\(\text{K}_{\text{c}}\) for the reaction is \(\text{7,5} \times \text{10}^{-\text{2}}\). At equilibrium, the concentration of \(\text{FeCl}^{-}_{4}(\text{aq})\) is \(\text{0,95} \times \text{10}^{-\text{4}}\) \(\text{mol.dm$^{-3}$}\) and the concentration of \(\text{Fe}^{3+}(\text{aq})\) is \(\text{0,2}\) \(\text{mol.dm$^{-3}$}\). Calculate the concentration of chloride ions at equilibrium.

We know the value of \(\text{K}_{\text{c}}\) and the concentration of two of the three substances at equilibrium. So we use the expression for \(\text{K}_{\text{c}}\) to find the concentration of chloride ions.

\(\text{FeCl}_{4}^{-}(\text{aq})\) is the product and has a coefficient of \(\text{1}\).

\(\text{Fe}^{3+}(\text{aq})\) is a reactant and has a coefficient of \(\text{1}\).

\(\text{Cl}^{-}(\text{aq})\) is a reactant and has a coefficient of \(\text{4}\).

\(\text{K}_{\text{c}}\) \(= \dfrac{\text{[FeCl}_{4}^{-}{\text{]}}}{\text{[Fe}^{3+}{\text{][Cl}^{-}\text{]}^{4}}}\)

\([\text{Cl}^{-}]^{4}\) \(= \dfrac{\text{[FeCl}_{4}^{-}{\text{]}}}{\text{[Fe}^{3+}{\text{][K}_{\text{c}}\text{]}}}\)

\([\text{Cl}^{-}]^{4}\) \(= \dfrac{\text{0,95} \times \text{10}^{-\text{4}}}{(\text{0,2})(\text{7,5} \times \text{10}^{-\text{2}})}\) = \(\text{0,0063}\)

\([\text{Cl}^{-}] =\)\(\text{0,28}\) \(\text{mol.dm$^{-3}$}\)

Ethanoic acid \((\text{CH}_{3}\text{COOH})\) reacts with ethanol \((\text{CH}_{3}\text{CH}_{2}\text{OH})\) to produce ethyl ethanoate and water. The reaction is:

\(\text{CH}_{3}\text{COOH}(\text{aq}) + \text{CH}_{3}\text{CH}_{2}\text{OH}(\text{aq})\) \(\rightleftharpoons\) \(\text{CH}_{3}\text{COOCH}_{2}\text{CH}_{3}(\text{aq}) + \text{H}_{2}\text{O}(\text{l})\)

At the beginning of the reaction, there is \(\text{0,5}\) \(\text{mol}\) of ethanoic acid and \(\text{0,5}\) \(\text{mol}\) of ethanol. At equilibrium, \(\text{0,3}\) \(\text{mol}\) of ethanoic acid was left unreacted. The volume of the reaction container is \(\text{2}\) \(\text{dm$^{3}$}\). Calculate the value of \(\text{K}_{\text{c}}\).

Fill in a RICE table with the initial moles, the change in moles in terms of x and the number of moles at equilibrium in terms of x:

Reaction

\(\color{blue}{\textbf{1CH}_{3}\textbf{COOH}}\)

\(\color{blue}{\textbf{1CH}_{3}\textbf{CH}_{2}\textbf{OH}}\)

\(\color{red}{\textbf{1CH}_{3}\textbf{COOCH}_{2}\textbf{CH}_{3}}\)

\(\color{red}{\textbf{1H}_{2}\textbf{O}}\)

Initial quantity

(mol)

\(\text{0,5}\)

\(\text{0,5}\)

\(\text{0}\)

\(\text{0}\)

Change (mol)

-x

-x

+x

+x

Equilibrium

quantity (mol)

\(\text{0,5}\) - x

\(\text{0,5}\) - x

+x

+x

Equilibrium

concentration

(\(\text{mol.dm$^{-3}$}\))

Calculate x:

n(\(\text{CH}_{3}\text{COOH}\)) = \(\text{0,3}\) \(\text{mol}\) at equilibrium. Therefore:

\(\text{0,5}\) \(\text{mol}\) - x = \(\text{0,3}\) \(\text{mol}\)

x = \(\text{0,5}\) - \(\text{0,3}\) \(\text{mol}\) = \(\text{0,2}\) \(\text{mol}\)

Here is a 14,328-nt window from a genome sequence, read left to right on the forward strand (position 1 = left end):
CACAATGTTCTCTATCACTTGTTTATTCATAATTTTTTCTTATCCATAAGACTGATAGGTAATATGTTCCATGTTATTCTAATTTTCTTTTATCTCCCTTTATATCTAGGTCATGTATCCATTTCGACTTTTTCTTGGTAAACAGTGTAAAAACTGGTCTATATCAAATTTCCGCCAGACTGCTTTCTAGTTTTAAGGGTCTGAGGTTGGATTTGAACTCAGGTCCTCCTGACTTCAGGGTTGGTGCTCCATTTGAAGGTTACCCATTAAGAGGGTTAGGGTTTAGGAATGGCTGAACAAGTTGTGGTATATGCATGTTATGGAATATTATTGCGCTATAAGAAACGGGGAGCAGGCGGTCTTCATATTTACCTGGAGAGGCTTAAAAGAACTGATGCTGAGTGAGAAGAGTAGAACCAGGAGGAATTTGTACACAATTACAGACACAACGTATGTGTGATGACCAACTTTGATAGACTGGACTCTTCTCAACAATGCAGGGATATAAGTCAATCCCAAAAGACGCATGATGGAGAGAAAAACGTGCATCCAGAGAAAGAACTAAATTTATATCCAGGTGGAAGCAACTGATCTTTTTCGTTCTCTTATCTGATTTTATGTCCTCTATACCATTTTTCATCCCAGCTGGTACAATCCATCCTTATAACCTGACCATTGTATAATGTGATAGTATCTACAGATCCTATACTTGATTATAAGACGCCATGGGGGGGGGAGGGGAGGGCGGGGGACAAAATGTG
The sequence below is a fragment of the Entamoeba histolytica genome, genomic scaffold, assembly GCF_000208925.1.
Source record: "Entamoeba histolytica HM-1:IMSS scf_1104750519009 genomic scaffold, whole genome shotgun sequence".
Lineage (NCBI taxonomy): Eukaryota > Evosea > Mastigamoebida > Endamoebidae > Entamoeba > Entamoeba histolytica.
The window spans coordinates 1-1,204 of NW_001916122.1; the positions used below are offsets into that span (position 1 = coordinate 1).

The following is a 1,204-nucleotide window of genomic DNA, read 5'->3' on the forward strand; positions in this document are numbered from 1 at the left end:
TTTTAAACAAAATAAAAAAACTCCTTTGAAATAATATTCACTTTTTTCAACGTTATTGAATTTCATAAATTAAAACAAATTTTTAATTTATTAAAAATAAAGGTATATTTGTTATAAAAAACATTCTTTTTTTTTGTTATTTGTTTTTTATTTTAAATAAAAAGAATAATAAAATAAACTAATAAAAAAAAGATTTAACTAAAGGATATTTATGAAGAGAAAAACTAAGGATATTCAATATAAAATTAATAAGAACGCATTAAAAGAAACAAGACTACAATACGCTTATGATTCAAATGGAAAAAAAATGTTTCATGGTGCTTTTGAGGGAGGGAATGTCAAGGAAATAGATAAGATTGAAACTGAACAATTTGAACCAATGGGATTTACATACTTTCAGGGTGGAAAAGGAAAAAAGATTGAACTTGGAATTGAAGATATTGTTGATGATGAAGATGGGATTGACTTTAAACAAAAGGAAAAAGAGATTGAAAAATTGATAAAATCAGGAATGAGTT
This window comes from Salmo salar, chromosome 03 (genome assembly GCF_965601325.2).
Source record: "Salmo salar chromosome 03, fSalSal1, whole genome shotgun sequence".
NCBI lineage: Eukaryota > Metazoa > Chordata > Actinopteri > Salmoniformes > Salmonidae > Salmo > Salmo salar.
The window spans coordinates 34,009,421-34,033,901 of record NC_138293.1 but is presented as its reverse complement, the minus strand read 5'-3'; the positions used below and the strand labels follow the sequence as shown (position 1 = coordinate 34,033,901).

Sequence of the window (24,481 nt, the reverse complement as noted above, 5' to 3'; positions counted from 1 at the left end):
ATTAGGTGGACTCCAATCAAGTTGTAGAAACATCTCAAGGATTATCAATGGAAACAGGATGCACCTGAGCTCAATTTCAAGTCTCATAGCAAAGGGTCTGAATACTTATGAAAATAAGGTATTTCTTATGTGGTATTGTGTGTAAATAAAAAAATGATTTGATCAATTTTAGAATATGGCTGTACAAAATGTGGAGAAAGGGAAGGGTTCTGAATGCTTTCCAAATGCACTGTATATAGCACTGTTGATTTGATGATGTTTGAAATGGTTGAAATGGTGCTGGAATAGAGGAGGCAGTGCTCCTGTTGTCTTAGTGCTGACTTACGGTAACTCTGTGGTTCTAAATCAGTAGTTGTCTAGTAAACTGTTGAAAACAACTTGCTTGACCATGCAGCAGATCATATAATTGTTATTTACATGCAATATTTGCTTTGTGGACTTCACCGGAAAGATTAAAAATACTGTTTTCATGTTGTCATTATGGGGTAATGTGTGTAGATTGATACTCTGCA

Substitute x into the RICE table:

Reaction

\(\color{blue}{\textbf{1CH}_{3}\textbf{COOH}}\)

\(\color{blue}{\textbf{1CH}_{3}\textbf{CH}_{2}\textbf{OH}}\)

\(\color{red}{\textbf{1CH}_{3}\textbf{COOCH}_{2}\textbf{CH}_{3}}\)

\(\color{red}{\textbf{1H}_{2}\textbf{O}}\)

Initial quantity

(mol)

\(\text{0,5}\)

\(\text{0,5}\)

\(\text{0}\)

\(\text{0}\)

Change (mol)

\(-\text{0,2}\)

\(-\text{0,2}\)

\(\text{0,2}\)

\(\text{0,2}\)

Equilibrium

quantity (mol)

\(\text{0,3}\)

\(\text{0,3}\)

\(\text{0,2}\)

\(\text{0,2}\)

Equilibrium

concentration

(\(\text{mol.dm$^{-3}$}\))

Calculate the concentration of each of the reactants and products at equilibrium using \(\text{C}=\dfrac{\text{n}}{\text{V}}\) where V = \(\text{2}\) \(\text{dm$^{3}$}\).

C(\(\text{CH}_{3}\text{COOH}\)) = C(\(\text{CH}_{3}\text{CH}_{2}\text{OH}\)) = \(\dfrac {\text{0,3} {\text{ mol}}}{\text{2} {\text{dm}}^{3}}\) = \(\text{0,15}\) \(\text{mol.dm$^{-3}$}\)

C(\(\text{CH}_{3}\text{COOCH}_{2}\text{CH}_{3}\)) = C(\(\text{H}_{2}\text{O}\)) = \(\dfrac {\text{0,2} {\text{ mol}}}{\text{2} {\text{dm}}^{3}}\) = \(\text{0,1}\) \(\text{mol.dm$^{-3}$}\)

Reaction

\(\color{blue}{\textbf{1CH}_{3}\textbf{COOH}}\)

\(\color{blue}{\textbf{1CH}_{3}\textbf{CH}_{2}\textbf{OH}}\)

\(\color{red}{\textbf{1CH}_{3}\textbf{COOCH}_{2}\textbf{CH}_{3}}\)

\(\color{red}{\textbf{1H}_{2}\textbf{O}}\)

Initial quantity

(mol)

\(\text{0,5}\)

\(\text{0,5}\)

\(\text{0}\)

\(\text{0}\)

Change (mol)

\(-\text{0,2}\)

-x

\(\text{0,2}\)

\(\text{0,2}\)

Equilibrium

quantity (mol)

\(\text{0,3}\)

\(\text{0,3}\)

\(\text{0,2}\)

\(\text{0,2}\)

Equilibrium

concentration

(\(\text{mol.dm$^{-3}$}\))

\(\text{0,15}\)

\(\text{0,15}\)

\(\text{0,1}\)

\(\text{0,1}\)

\(\text{CH}_{3}\text{COOH}\) and \(\text{CH}_{3}\text{CH}_{2}\text{OH}\) are reactants, and \(\text{CH}_{3}\text{COOCH}_{2}\text{CH}_{3}\) and \(\text{H}_{2}\text{O}\) are products.

However, \(\text{H}_{2}\text{O}\) is a pure liquid and is not included in the \(\text{K}_{\text{c}}\) expression. So the equilibrium constant is:

\({K}_{c}=\dfrac{\text{[CH}_{3}{\text{COOCH}}_{2}{\text{CH}}_{3}{\text{]}}}{\text{[CH}_{3}{\text{COOH][CH}}_{3}{\text{CH}}_{2}{\text{OH]}}} = \dfrac{(\text{0,1})}{(\text{0,15})(\text{0,15})} = \text{4,44}\)